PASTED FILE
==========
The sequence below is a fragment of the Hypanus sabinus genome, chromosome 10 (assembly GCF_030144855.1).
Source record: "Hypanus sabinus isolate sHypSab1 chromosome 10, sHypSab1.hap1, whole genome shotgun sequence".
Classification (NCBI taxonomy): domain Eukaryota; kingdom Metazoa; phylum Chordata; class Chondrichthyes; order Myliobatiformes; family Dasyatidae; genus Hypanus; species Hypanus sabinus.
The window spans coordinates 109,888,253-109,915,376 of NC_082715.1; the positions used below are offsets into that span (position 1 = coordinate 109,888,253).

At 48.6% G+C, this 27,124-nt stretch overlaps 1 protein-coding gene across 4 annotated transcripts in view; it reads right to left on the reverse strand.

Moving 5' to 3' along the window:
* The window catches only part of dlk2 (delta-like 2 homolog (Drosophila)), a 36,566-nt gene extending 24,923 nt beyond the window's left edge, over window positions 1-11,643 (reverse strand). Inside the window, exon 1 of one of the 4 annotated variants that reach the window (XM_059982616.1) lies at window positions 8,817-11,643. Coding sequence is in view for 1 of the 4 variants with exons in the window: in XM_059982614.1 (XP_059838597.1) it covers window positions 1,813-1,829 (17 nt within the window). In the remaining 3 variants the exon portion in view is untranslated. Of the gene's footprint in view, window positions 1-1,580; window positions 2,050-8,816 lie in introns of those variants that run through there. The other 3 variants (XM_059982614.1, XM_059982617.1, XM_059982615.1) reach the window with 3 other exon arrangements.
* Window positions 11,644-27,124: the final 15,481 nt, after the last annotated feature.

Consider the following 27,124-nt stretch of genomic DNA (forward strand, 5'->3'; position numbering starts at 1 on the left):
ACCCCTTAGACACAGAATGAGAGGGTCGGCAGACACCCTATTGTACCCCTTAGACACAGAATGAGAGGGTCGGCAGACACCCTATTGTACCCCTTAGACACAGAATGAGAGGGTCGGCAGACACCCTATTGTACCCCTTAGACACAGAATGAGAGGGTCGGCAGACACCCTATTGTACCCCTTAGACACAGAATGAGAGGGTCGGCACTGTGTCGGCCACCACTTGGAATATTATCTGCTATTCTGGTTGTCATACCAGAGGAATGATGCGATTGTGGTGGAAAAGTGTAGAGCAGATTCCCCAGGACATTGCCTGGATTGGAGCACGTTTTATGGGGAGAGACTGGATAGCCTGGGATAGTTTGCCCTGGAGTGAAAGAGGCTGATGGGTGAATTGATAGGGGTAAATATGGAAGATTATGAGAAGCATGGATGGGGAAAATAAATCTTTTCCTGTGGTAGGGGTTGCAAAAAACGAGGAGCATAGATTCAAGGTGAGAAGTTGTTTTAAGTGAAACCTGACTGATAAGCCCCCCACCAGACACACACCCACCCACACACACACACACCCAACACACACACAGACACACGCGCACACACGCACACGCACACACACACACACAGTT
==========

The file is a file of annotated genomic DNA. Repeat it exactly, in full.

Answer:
The sequence below is a fragment of the Hypanus sabinus genome, chromosome 10 (assembly GCF_030144855.1).
Source record: "Hypanus sabinus isolate sHypSab1 chromosome 10, sHypSab1.hap1, whole genome shotgun sequence".
Classification (NCBI taxonomy): domain Eukaryota; kingdom Metazoa; phylum Chordata; class Chondrichthyes; order Myliobatiformes; family Dasyatidae; genus Hypanus; species Hypanus sabinus.
The window spans coordinates 109,888,253-109,915,376 of NC_082715.1; the positions used below are offsets into that span (position 1 = coordinate 109,888,253).

At 48.6% G+C, this 27,124-nt stretch overlaps 1 protein-coding gene across 4 annotated transcripts in view; it reads right to left on the reverse strand.

Moving 5' to 3' along the window:
* The window catches only part of dlk2 (delta-like 2 homolog (Drosophila)), a 36,566-nt gene extending 24,923 nt beyond the window's left edge, over window positions 1-11,643 (reverse strand). Inside the window, exon 1 of one of the 4 annotated variants that reach the window (XM_059982616.1) lies at window positions 8,817-11,643. Coding sequence is in view for 1 of the 4 variants with exons in the window: in XM_059982614.1 (XP_059838597.1) it covers window positions 1,813-1,829 (17 nt within the window). In the remaining 3 variants the exon portion in view is untranslated. Of the gene's footprint in view, window positions 1-1,580; window positions 2,050-8,816 lie in introns of those variants that run through there. The other 3 variants (XM_059982614.1, XM_059982617.1, XM_059982615.1) reach the window with 3 other exon arrangements.
* Window positions 11,644-27,124: the final 15,481 nt, after the last annotated feature.

Consider the following 27,124-nt stretch of genomic DNA (forward strand, 5'->3'; position numbering starts at 1 on the left):
ACCCCTTAGACACAGAATGAGAGGGTCGGCAGACACCCTATTGTACCCCTTAGACACAGAATGAGAGGGTCGGCAGACACCCTATTGTACCCCTTAGACACAGAATGAGAGGGTCGGCAGACACCCTATTGTACCCCTTAGACACAGAATGAGAGGGTCGGCAGACACCCTATTGTACCCCTTAGACACAGAATGAGAGGGTCGGCACTGTGTCGGCCACCACTTGGAATATTATCTGCTATTCTGGTTGTCATACCAGAGGAATGATGCGATTGTGGTGGAAAAGTGTAGAGCAGATTCCCCAGGACATTGCCTGGATTGGAGCACGTTTTATGGGGAGAGACTGGATAGCCTGGGATAGTTTGCCCTGGAGTGAAAGAGGCTGATGGGTGAATTGATAGGGGTAAATATGGAAGATTATGAGAAGCATGGATGGGGAAAATAAATCTTTTCCTGTGGTAGGGGTTGCAAAAAACGAGGAGCATAGATTCAAGGTGAGAAGTTGTTTTAAGTGAAACCTGACTGATAAGCCCCCCACCAGACACACACCCACCCACACACACACACACCCAACACACACACAGACACACGCGCACACACGCACACGCACACACACACACACAGTT